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McCarthy -Kennicott Area

Two little towns, one big community.

Located deep in the heart of Wrangell-St. Elias National Park, Kennicott and McCarthy offer visitors a glimpse at Alaska’s historic past, incredible wilderness access, and a chance to experience a real Alaskan bush town.

McCarthy-Kennicott are at the end of the 60 mile McCarthy Road deep in the heart of Wrangell St. Elias National Park. Sleepy in the winter months, in the summer permanently seasonal locals return to reunite with friends and run their businesses. After driving into the middle of nowhere visitors are often surprised by the vibrant community, great food and weekend music that welcomes you to the wilderness.

Kennicott was built, beginning in 1902, to support mining the richest copper deposit ever found. Home to the famous fourteen story mill building, where trams from the Bonanza Ridge 4,000 ft above brought ore to a waiting train, Kennicott was an all-business company town. McCarthy was the town of saloons, brothels and boarding houses that grew up down the hill. These two towns are where the wild west met the last frontier for a grand finale of the age. The unimaginable railroad that accessed the area operated from 1911-1938 and the story goes that residents were only given 24 hours notice when the last train, ever, was leaving. Kennicott and McCarthy became ghost towns overnight.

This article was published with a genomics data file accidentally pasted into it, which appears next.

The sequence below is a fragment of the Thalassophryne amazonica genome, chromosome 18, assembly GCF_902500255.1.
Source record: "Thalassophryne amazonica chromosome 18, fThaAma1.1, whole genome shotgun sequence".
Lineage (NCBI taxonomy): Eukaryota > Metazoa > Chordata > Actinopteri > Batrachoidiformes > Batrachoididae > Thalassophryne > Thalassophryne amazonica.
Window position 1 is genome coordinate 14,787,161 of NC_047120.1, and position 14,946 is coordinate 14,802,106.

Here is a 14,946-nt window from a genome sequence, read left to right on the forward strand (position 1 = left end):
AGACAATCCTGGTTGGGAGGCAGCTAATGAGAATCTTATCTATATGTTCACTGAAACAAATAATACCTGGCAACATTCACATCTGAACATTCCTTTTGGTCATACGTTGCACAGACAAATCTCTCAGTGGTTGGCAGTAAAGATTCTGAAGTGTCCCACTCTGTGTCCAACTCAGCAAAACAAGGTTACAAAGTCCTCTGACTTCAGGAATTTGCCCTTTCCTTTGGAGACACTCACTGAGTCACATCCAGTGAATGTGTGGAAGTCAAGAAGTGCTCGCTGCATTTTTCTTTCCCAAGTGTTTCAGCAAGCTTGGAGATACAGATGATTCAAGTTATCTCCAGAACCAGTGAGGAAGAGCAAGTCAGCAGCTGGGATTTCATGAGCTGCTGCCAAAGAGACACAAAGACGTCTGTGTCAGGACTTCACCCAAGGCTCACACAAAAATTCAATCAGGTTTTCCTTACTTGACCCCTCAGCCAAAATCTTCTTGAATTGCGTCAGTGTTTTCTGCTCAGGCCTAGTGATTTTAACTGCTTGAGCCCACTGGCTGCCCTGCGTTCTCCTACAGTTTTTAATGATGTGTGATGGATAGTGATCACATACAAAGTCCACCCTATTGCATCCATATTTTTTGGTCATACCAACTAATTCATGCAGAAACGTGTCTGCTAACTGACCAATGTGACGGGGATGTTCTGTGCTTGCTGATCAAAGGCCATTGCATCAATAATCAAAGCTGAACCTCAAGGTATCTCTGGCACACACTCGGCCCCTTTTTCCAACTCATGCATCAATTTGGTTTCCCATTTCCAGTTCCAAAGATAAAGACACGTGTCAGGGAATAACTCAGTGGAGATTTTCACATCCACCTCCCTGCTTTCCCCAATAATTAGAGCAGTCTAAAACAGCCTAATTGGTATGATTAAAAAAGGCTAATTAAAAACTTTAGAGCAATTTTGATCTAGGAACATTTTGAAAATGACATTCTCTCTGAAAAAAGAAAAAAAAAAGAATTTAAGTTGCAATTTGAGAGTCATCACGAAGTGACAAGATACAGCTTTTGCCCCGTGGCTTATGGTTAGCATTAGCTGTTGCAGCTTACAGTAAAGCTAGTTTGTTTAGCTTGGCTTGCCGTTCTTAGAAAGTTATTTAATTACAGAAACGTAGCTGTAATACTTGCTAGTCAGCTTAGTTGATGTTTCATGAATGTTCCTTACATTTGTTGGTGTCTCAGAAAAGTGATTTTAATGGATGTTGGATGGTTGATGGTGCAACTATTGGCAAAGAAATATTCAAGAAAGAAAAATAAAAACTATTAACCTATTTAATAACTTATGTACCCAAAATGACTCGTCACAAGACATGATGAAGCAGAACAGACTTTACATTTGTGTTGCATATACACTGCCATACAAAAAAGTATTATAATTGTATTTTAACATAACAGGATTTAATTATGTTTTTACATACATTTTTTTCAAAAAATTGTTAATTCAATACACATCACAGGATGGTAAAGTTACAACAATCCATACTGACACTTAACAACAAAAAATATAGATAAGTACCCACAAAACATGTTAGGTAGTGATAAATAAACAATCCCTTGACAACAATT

Over the years McCarthy was reborn as a year round bush community. Kennicott began to draw visitors wanting to marvel at the giant buildings quietly overlooking the glacier valley. When Wrangell-St. Elias became a national park in 1980 the private property in Kennicott and McCarthy became private inholdings, making them tiny towns surrounded by the largest National Park in the county. Today, Kennicott is a National Historic Landmark!

McCarthy is a cute collection of cabins in the woods, a fun bar, great restaurants and a thriving music scene. Stroll around town, visit the museum, and get some world famous french fries at The Potato.

Check out our Wrangell-St. Elias National Park page to see why it’s so great to be surrounded by the wilderness!

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